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Three confluent bowl barrows 340m ESE of Freshwater Bay Golf Clubhouse: part of a round barrow cemetery on Afton Down

List Entry Summary

This monument is scheduled under the Ancient Monuments and Archaeological Areas Act 1979 as amended as it appears to the Secretary of State to be of national importance. This entry is a copy, the original is held by the Department for Culture, Media and Sport.

Name: Three confluent bowl barrows 340m ESE of Freshwater Bay Golf Clubhouse: part of a round barrow cemetery on Afton Down

List entry Number: 1007793

Location

The monument may lie within the boundary of more than one authority.

County:

District: Isle of Wight

District Type: Unitary Authority

Parish: Freshwater

National Park: Not applicable to this List entry.

Grade: Not applicable to this List entry.

Date first scheduled: 18-Jul-1994

Date of most recent amendment: Not applicable to this List entry.

Legacy System Information

The contents of this record have been generated from a legacy data system.

Legacy System: RSM

UID: 22000

Asset Groupings

This list entry does not comprise part of an Asset Grouping. Asset Groupings are not part of the official record but are added later for information.

List entry Description

Summary of Monument

Legacy Record - This information may be included in the List Entry Details.

Reasons for Designation

Round barrow cemeteries date to the Bronze Age (c.2000-700 BC). They comprise closely-spaced groups of up to 30 round barrows - rubble or earthen mounds covering single or multiple burials. Most cemeteries developed over a considerable period of time, often many centuries, and in some cases acted as a focus for burials as late as the early medieval period. They exhibit considerable diversity of burial rite, plan and form, frequently including several different types of round barrow, occasionally associated with earlier long barrows. Where large scale investigation has been undertaken around them, contemporary or later "flat" burials between the barrow mounds have often been revealed. Round barrow cemeteries occur across most of lowland Britain, with a marked concentration in Wessex. In some cases, they are clustered around other important contemporary monuments such as henges. Often occupying prominent locations, they are a major historic element in the modern landscape, whilst their diversity and their longevity as a monument type provide important information on the variety of beliefs and social organisation amongst early prehistoric communities. They are particularly representative of their period and a substantial proportion of surviving or partly-surviving examples are considered worthy of protection.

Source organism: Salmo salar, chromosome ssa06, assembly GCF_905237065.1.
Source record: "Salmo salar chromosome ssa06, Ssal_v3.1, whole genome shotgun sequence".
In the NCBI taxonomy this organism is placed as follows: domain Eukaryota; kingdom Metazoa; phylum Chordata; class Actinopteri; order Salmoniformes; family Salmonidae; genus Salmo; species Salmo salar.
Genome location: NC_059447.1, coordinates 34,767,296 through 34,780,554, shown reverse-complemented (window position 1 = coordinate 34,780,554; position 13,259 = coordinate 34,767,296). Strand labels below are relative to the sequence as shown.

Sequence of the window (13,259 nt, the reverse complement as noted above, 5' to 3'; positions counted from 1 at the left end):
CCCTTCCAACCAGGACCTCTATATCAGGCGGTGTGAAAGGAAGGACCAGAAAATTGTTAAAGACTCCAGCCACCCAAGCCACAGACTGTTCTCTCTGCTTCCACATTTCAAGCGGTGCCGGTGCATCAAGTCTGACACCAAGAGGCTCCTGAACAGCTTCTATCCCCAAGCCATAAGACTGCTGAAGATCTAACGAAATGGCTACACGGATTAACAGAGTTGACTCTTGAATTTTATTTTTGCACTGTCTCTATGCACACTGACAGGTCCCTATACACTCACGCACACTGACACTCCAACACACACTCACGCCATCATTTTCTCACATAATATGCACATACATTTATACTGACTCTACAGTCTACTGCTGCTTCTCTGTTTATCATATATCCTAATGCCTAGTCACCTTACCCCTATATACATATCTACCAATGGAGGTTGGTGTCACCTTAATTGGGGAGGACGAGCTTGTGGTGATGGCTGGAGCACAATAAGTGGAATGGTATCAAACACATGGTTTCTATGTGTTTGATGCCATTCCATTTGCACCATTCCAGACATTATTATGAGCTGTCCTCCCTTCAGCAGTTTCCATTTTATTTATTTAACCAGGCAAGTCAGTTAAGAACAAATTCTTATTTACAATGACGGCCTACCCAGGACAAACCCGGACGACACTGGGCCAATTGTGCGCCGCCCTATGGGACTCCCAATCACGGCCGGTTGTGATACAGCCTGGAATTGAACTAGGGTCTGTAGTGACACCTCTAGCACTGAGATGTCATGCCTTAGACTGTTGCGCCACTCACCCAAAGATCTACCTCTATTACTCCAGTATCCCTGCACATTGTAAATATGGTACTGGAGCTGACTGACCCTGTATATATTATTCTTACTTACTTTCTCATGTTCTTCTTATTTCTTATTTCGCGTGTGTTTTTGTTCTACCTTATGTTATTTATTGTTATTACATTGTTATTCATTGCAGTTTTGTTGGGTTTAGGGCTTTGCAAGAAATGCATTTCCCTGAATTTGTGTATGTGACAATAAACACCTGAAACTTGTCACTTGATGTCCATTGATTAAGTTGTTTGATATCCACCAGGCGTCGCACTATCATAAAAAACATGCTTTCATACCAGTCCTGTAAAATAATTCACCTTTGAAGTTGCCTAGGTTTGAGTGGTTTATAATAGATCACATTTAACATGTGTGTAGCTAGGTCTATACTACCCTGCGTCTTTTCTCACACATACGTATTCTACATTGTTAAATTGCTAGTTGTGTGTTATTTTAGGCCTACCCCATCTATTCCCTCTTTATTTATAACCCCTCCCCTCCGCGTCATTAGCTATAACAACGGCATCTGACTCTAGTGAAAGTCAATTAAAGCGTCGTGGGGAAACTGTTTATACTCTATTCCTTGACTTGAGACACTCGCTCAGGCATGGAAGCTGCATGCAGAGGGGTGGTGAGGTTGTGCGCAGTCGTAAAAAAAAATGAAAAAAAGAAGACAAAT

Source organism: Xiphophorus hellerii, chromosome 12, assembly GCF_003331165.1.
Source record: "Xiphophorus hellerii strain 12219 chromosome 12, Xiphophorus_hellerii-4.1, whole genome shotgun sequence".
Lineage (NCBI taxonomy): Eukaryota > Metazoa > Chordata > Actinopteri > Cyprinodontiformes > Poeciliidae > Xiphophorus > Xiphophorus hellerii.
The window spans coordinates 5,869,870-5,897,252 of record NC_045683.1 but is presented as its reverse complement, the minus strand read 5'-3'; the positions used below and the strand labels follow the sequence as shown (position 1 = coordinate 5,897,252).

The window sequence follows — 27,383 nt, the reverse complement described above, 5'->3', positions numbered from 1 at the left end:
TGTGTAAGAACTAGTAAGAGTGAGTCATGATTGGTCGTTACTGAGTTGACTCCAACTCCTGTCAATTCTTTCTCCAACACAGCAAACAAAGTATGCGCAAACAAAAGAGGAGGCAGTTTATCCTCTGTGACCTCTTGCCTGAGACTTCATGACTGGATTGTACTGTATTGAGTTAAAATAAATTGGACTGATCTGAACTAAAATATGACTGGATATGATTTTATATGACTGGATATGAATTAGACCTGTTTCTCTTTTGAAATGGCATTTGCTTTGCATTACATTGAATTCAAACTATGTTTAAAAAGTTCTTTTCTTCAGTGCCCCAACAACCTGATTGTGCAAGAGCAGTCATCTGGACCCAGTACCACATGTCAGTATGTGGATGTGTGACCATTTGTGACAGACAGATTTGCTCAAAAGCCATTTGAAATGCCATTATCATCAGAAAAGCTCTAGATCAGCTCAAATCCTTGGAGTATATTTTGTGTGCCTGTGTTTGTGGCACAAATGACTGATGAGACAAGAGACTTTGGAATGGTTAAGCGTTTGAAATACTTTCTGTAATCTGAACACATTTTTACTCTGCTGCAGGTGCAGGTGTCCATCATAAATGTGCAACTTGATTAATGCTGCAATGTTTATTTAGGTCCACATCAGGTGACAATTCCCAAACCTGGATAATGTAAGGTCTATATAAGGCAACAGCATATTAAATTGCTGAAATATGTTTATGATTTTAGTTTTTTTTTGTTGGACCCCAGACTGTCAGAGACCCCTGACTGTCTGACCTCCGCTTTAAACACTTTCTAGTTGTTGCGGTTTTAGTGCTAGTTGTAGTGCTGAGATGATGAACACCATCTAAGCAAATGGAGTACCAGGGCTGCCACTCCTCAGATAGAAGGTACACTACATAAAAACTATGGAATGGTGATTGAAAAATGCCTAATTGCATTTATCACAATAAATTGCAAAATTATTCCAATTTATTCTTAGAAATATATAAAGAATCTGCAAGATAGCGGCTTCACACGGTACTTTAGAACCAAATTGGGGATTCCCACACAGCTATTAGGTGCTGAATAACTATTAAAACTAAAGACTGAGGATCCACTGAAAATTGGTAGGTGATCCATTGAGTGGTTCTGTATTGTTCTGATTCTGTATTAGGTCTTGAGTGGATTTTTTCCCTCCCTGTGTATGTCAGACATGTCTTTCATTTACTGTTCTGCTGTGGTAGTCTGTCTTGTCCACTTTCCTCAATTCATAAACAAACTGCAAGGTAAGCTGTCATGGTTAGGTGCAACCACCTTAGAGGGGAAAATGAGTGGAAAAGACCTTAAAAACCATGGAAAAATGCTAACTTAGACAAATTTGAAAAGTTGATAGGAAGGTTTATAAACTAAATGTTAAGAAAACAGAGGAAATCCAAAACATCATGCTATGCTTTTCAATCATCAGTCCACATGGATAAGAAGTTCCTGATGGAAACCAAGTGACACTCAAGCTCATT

Despite at least one of the barrows being partially excavated, each of the three confluent bowl barrows on Afton Down will contain archaeological remains and environmental evidence relating to the barrow cemetery and the landscape in which it was constructed. Three small confluent barrows are a relatively rare occurrence, and this is enhanced by the fact that they form part of a round barrow cemetery.

History

Legacy Record - This information may be included in the List Entry Details.

Details

The monument includes three confluent bowl barrows situated on a west facing hillside overlooking the coastline on the south western part of the Isle of Wight. Each of the confluent barrows has a mound with a width south east-north west of 7.5m, 7m and 5m respectively. The width of the mounds north east-south west ranges from 9.8m to 7.5m. All three mounds are c.0.5m high. Surrounding each mound is a ditch from which material was quarried during its construction. These have become infilled over the years and can no longer be seen at ground level, but survive as buried features c.2m wide. The middle barrow of the three displays evidence of antiquarian excavation, and at least one of the barrows was partially excavated by the Rev J Skinner in the 19th century who found parts of urns and burnt bones.

MAP EXTRACT The site of the monument is shown on the attached map extract. It includes a 2 metre boundary around the archaeological features, considered to be essential for the monument's support and preservation.

Selected Sources

Books and journals
'Proceeding of the I.O.W. Nat History and Archaeological Soc' in Proceedings of the I.O.W. Nat History and Archaeological Society, , Vol. 1, (1929), 656
'Proceedings of the I.O.W. Nat History and Archaeological Soc' in Proceedings of the I.O.W. Nat History and Archaeological Society, , Vol. 3, (1940), 195-7
Other
Add. Mss. BM 33650, 33652, (1817)
Skinner, Rev. J., Add. Mss. BM 33650, 33652, (1817)

National Grid Reference: SZ 35532 85743

Map

Map
© Crown Copyright and database right 2017. All rights reserved. Ordnance Survey Licence number 100024900.
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This copy shows the entry on 23-Nov-2017 at 12:14:31.

End of official listing